Last Updated Jun 9, 2018 12:54 PM EDT
President Trump concluded his time at the G-7 summit in Canada on Saturday by warning American allies against crossing the U.S. on trade. Speaking ahead of his planned departure for the North Korea summit in Singapore, he also called the anticipated meeting a "one-time shot" for Kim Jong Un to make North Korea "great."
Mr. Trump, who hasin recent days, warned other nations against retaliating against U.S.-imposed tariffs on steel and aluminum imports, and even warned that the U.S. might stop dealing with nations that fail to treat the U.S. fairly.
"If they retaliate, they're making a mistake," Mr. Trump said in a last-minute press availability ahead of his departure.
Mr. Trump has made it clear he believeshave taken advantage of the U.S. on trade for far too long, blasting them for what he believes are economically damaging trade deficits. On Saturday, the president said the U.S. is like the "piggy bank that everybody's robbing."
"At the top of the list was the issue of trade, very important subject because the Untied States has been taken advantage of for decades and decades and we can't do that anymore," Mr. Trump said.
Mr. Trump claimed he would prefer to have no tariffs among countries across the board, and no subsidies — "That's the way you learn at the Wharton School of Finance," he said.
The president also attacked U.S. reporters on foreign soil, attempting to discredit CNN reporters as "fake" people.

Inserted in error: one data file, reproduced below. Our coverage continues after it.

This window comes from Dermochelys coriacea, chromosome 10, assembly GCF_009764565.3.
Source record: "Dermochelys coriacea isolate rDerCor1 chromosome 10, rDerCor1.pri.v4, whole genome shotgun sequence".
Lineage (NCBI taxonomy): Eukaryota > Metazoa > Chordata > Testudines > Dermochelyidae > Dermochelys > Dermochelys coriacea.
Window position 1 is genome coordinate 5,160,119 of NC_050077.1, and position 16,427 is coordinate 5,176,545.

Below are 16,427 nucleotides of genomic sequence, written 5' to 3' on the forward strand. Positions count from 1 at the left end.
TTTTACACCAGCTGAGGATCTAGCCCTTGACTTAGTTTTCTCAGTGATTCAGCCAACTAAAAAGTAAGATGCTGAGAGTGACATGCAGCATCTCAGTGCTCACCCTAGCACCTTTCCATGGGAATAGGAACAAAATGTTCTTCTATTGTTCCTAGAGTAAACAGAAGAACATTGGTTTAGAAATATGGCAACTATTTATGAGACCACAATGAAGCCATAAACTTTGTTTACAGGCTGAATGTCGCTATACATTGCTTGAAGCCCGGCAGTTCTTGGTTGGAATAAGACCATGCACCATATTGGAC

"You look at our farmers for 15 years the graph is going just like this down. Our farmers have been hurt our workers have been hurt our companies have moved out and moved to Mexico and other countries including Canada," Mr. Trump said. "Now we're going to fix that situation and if it's not fixed we're not going to deal with these countries the relationship I've had is great so you can tell that to your fake friends at CNN."
The president also declared the upcoming Singapore summit a "one-time shot" for Kim, as the world waits and watches for the outcome of the Tuesday meeting. Mr. Trump, asked what his objective for the summit is, didn't give specifics.
"I have a clear objective, but I have to say" that such situations are always "spur of the moment," he said.
Mr. Trump kicked off the second day of thein a similar fashion to how he arrived the day before: late. As the G7 summit breakfast on gender inequality began, there was an empty chair where Mr. Trump was supposed to be sitting, according to the White House press pool.
Still, Canadian Prime Minister Justin Trudeau, with whom the president has sparred on Twitter, began his opening remarks, followed by Canadian Ambassador to France Isabelle Hudon, at which point Mr. Trump arrived. French President Emmanuel Macron winked as Mr. Trump entered the room, according to the press pool.
On Friday, Mr. Trump left the White House residence behind schedule and stopped to speak with reporters for an extended period of time, forcing him tountil later in the day.—
Despite those tensions, the president claimed his relationship with other ally nations at the summit is a "10."
"I would say that the level of relationship is a 10," he claimed.
But even as he blasts ally nations for their trading practices — saying he blames past U.S. leaders more than them — Mr. Trump reiterated his desire that Russia come back to the negotiating table. Russia was kicked out of the group in 2014 over its approach to Crimea.
"Some people like the idea of bringing Russia back in," Mr. Trump said, without saying who said that.
"I think it would be an asset to have Russia back in," he added.
Mr. Trump is leaving the G-7 summit early, skipping discussions on the environment and climate change to head to Singapore. The president is expected to depart Canada en route to Singapore just before noon Saturday.
— CBS News' Arthur Jones, and Parita Desai, contributed to this report